I spotted some colorful northern New Mexico scenes painted by artist Jennifer Cavan of Santa Fe. I had been following her work on Instagram and enjoyed her images of the beauty of the New Mexican villages that I had been introduced to by another artist who lived there, Sally Delap-John.
Sally had shown at Cowgirl Up! for several years and I had the pleasure of visiting her home and studio in Truchas, New Mexico during their annual High Road Art Tour. So, I was familiar with the area where Jennifer Cavan painted and was delighted to be able to see her colorful work up close.
The 56 women artists presented works including modern Native-American inspired bronze sculptures, paintings of cowboys, cowgirls, and life in the old west.
Also open, was the permanent collection of western art, which will surprise art aficionados because it is considered a world-class collection. At the core of the museum collection are prized works by George Catlin, Albert Bierstadt, Thomas Moran, Frederic Remington, Charles Russell, Cowboy Artists of America, and Taos Society of Artists. Works by Bill Owen, Maynard Dixon, Alan Houser, Deborah Copenhaver Fellows, and more offer an exciting contemporary perspective.
Note: At the time of this writing, the rest of the museum has now opened, admission is charged, and masks for all are required as it is throughout Maricopa County. It's cool in there, so wearing a mask is comfortable.
A Wickenburg Lunch
I had asked about a restaurant where COVID-19 precautions were being taken and it was suggested I try Nana's Sandwich Shoppe, just a couple of doors down from the museum. They had remained open during the pandemic providing take-out meals to Wickenburg residents. But now they were open for table service with precautions. They have a fantastic menu with western-themed sandwiches like the cowboy, buckaroo, cowgirl, and mustang. But I recalled a previous visit where I enjoyed their quiche of the day. And, they had two choices. I opted for the green chile quiche and a side salad and took it home with me since it was still a bit early for lunch. It was delicious and, by now, I was getting rather tired of my own cooking at home.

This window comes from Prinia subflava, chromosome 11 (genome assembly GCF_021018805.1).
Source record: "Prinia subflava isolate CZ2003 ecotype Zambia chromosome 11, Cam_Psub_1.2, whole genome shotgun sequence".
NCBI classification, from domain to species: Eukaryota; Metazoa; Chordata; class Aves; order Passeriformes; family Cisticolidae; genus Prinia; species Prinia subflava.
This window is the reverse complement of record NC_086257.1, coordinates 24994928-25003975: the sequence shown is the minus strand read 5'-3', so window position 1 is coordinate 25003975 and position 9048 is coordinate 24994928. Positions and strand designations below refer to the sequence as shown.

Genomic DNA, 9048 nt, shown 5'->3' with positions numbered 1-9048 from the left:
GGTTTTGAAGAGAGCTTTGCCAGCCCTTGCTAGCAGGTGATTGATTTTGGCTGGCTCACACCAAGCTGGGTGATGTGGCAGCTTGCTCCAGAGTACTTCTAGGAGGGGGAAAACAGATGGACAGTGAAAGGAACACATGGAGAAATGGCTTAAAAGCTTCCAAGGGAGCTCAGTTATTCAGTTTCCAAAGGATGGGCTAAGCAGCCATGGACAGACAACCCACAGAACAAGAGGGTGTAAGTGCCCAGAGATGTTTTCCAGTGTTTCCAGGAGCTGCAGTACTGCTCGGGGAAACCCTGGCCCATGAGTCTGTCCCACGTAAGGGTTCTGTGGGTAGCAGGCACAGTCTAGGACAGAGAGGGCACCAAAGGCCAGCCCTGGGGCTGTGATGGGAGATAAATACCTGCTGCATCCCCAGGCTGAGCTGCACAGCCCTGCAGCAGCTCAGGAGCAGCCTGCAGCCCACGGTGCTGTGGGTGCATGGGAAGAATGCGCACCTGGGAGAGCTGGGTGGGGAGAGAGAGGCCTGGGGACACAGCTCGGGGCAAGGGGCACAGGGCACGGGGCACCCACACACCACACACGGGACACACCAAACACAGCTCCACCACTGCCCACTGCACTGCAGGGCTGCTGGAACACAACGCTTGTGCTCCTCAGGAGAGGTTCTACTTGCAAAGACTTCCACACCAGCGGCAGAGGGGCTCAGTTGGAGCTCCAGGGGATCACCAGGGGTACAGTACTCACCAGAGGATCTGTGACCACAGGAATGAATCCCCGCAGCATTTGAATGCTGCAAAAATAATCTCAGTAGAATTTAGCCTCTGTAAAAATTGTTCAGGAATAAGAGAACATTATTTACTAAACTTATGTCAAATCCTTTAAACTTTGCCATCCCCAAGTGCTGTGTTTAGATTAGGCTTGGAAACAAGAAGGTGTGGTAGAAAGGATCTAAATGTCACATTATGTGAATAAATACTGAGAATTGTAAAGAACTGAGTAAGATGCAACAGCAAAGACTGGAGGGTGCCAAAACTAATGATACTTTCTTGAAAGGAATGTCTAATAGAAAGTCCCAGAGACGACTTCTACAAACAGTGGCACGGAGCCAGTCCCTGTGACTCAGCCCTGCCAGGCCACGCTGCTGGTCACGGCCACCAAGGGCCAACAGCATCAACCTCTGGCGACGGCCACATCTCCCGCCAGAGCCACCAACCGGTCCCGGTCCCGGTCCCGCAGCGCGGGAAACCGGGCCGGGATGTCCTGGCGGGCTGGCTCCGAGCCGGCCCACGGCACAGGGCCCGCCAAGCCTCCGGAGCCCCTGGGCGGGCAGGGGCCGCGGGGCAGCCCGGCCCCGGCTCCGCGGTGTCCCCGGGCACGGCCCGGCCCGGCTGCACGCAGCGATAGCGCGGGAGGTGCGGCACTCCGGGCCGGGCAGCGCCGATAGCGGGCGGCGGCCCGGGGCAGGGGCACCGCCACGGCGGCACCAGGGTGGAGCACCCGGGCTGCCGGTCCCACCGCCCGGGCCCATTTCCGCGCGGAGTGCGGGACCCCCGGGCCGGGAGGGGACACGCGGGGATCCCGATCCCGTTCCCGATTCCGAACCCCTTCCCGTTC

Driving Back to Surprise, Arizona
Highway 60 will take you right back into Surprise, a modern city with a Spring Training baseball field and plenty of chain restaurants and stores. But I was enjoying the outing so I looked for interesting places to stop along the way. Just north of Surprise are three outdoor pottery shops. So, for a colorful respite, I wandered the pottery, iron art, and little garden of Creative Iron Patio.
They are open daily and the colorful pottery will brighten any day. In fact, during my self-quarantine, I yearned to go there to complete my container garden collection on my patio. They feature Talavera Mexican pottery in all shapes and sizes. One time they had colorful pottery snakes and this time a little pottery hound planter caught my eye.
When You Go to Wild West Wickenburg
Wickenburg is open. There are shops, saloons, western-themed restaurants, and plenty of history. Wickenburg is off US-60 and is a frequent stop for those traveling from Phoenix to Las Vegas. And, from the West Valley of Phoenix, it’s just about an hour’s drive. Wickenburg is an ideal spot to venture when you want to explore close to home in Arizona.